By Sgt. 1st Class John Wollaston - Combined Team Uruzgan PAOFebruary 16, 2011
FORWARD OPERATING BASE FRONTENAC, Afghanistan, Feb. 16, 2011 -- In a remote and rural province like Uruzgan, even the smallest presence can have a huge impact on the local population. Checkpoint 18 is one such location where coalition presence has had a positive impact on the local population.
2nd Stryker Cavalry Regiment sends a platoon to the checkpoint spending up to four days at a time, providing security for a paved bridge crossing over the Arghandab river as well as a section of Route Bear, the important north-south route connecting Kandahar and Uruzgan provinces.
"In my opinion, if this checkpoint wasn't here, the insurgents would blow up the bridge." said 1st Lt. Andrew Murphree, the 2nd platoon leader.
"Here at Checkpoint 18 our mission is to provide security and a freedom of movement patrol on Route Bear as well as working in partnership with the Afghan National Police. The locals enjoy the security the checkpoint provides," Murphree added. "Not only do we secure the bridge, but we secure the market as well, which is their only means of commerce. So, they appreciate us being here."
At Checkpoint 18, the mountains to their left and the river behind them aren't the only things surrounding the Soldiers from 2nd Platoon of Outlaw Troop. The insurgents are out there too.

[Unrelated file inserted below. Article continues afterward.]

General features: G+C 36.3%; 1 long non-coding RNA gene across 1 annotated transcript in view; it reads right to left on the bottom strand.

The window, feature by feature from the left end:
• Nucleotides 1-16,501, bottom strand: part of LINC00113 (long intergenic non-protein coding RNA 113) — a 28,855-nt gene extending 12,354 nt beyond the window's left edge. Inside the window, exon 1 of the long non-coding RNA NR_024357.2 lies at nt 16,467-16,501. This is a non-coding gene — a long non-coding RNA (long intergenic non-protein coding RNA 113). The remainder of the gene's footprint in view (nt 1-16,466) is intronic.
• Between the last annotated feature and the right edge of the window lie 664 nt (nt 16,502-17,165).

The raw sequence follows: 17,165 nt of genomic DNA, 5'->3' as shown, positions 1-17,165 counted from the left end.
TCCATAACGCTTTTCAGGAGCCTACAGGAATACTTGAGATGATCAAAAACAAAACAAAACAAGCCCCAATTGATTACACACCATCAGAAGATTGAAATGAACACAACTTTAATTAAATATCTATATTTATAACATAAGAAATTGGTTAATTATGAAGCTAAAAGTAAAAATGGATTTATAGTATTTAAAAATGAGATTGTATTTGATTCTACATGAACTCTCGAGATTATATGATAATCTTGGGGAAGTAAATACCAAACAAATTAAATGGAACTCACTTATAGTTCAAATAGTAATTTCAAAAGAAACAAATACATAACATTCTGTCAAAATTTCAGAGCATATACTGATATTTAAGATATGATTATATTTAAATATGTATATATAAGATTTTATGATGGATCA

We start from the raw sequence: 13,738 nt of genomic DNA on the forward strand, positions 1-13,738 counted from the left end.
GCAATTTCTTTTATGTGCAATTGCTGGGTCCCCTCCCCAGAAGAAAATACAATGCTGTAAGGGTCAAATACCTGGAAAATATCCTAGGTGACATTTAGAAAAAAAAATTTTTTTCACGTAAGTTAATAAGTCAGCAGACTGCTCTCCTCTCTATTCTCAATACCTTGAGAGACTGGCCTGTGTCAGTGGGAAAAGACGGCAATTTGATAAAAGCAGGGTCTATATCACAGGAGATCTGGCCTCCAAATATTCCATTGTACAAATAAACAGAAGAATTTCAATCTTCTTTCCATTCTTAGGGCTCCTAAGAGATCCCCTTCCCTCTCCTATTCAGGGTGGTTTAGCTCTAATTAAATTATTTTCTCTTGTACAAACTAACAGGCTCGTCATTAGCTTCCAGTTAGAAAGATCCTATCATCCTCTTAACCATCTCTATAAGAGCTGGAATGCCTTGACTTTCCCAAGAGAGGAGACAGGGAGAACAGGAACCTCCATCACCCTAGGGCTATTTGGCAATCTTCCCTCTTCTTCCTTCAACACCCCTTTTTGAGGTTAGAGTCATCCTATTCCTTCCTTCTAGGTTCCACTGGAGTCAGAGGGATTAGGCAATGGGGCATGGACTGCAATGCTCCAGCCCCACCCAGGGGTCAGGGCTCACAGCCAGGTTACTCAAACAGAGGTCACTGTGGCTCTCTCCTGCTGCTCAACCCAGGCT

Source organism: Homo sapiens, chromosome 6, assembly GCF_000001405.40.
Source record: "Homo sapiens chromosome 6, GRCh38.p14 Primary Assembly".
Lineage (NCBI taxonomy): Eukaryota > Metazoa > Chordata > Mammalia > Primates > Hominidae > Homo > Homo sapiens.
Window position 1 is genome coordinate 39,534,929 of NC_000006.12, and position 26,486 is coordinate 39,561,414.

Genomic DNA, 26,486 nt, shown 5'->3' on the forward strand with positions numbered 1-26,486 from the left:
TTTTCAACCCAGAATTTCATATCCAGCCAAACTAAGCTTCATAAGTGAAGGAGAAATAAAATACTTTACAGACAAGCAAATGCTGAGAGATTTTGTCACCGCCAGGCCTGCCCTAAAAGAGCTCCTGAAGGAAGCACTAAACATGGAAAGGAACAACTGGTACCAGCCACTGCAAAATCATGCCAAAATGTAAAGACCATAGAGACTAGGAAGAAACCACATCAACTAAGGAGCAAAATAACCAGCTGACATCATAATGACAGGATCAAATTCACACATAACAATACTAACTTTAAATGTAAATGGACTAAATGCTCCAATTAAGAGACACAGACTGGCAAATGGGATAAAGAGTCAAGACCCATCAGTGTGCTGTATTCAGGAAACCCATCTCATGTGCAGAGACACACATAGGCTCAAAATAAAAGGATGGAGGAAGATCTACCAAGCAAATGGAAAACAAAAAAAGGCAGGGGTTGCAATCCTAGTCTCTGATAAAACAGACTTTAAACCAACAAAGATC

For all the security and relative stability in the area surrounding Checkpoint 18, it's a dangerous place.
"Right out there behind that mud wall is where they fired from last time we took contact," said Sgt. Walter Lau Hee, a squad leader with 2nd platoon, who points to a mud wall about 15 feet from the entrance to an orchard just outside the base perimeter.
"They used the orchard to cover their advance and the wall for protection when we returned fire," Hee recalled.
The ever present danger highlights the need for a strong local security presence.
2nd Platoon routinely works with the local offices of the Afghan National Police, conducting partnered patrols and training the officers to provide an independent security presence in anticipation of the day when there are no U.S. or coalition forces in the area.
"We have a good relationship with the (Afghan National Police)." Murphree said. "I have a lot of respect for the ANP at the northern checkpoint just up the road from here and I look forward to working with them in the future."
To that end 2nd platoon, as part of its four-day rotations to CP 18, visits the ANP checkpoints within their area of operation. During this rotation 2nd Platoon takes in the view from the ANP outpost high above the Dahla Damn, a climb that requires the agility of a mountain goat to get to it.
The platoon inspects the progress on new construction at the outpost, necessitated by a fire weeks before. The checkpoint commander is eager to show Murphree the improvements being made. But the improvement that 2nd platoon want to concentrate on the most during their circuit through the area is in how the ANP conduct themselves.
"We've conducted more missions and they (local ANP) know how we operate," Murphree said. "For the future I hope that we can get them to eventually work on their patrolling."
The time that Murphree and his Soldiers have for training this particular group of ANP is growing short. His platoon, along with the rest of the Squadron will soon move to another province to complete their year-long deployment to Afghanistan, leaving the final training of their ANP counterparts to their replacements.
"This area has changed for the better since we got here." Murphree says. "I'm excited about the opportunity to move to a new area and continue working with (Afghan National Security Forces). We just have to train up and continue to train hard for this next phase of our mission."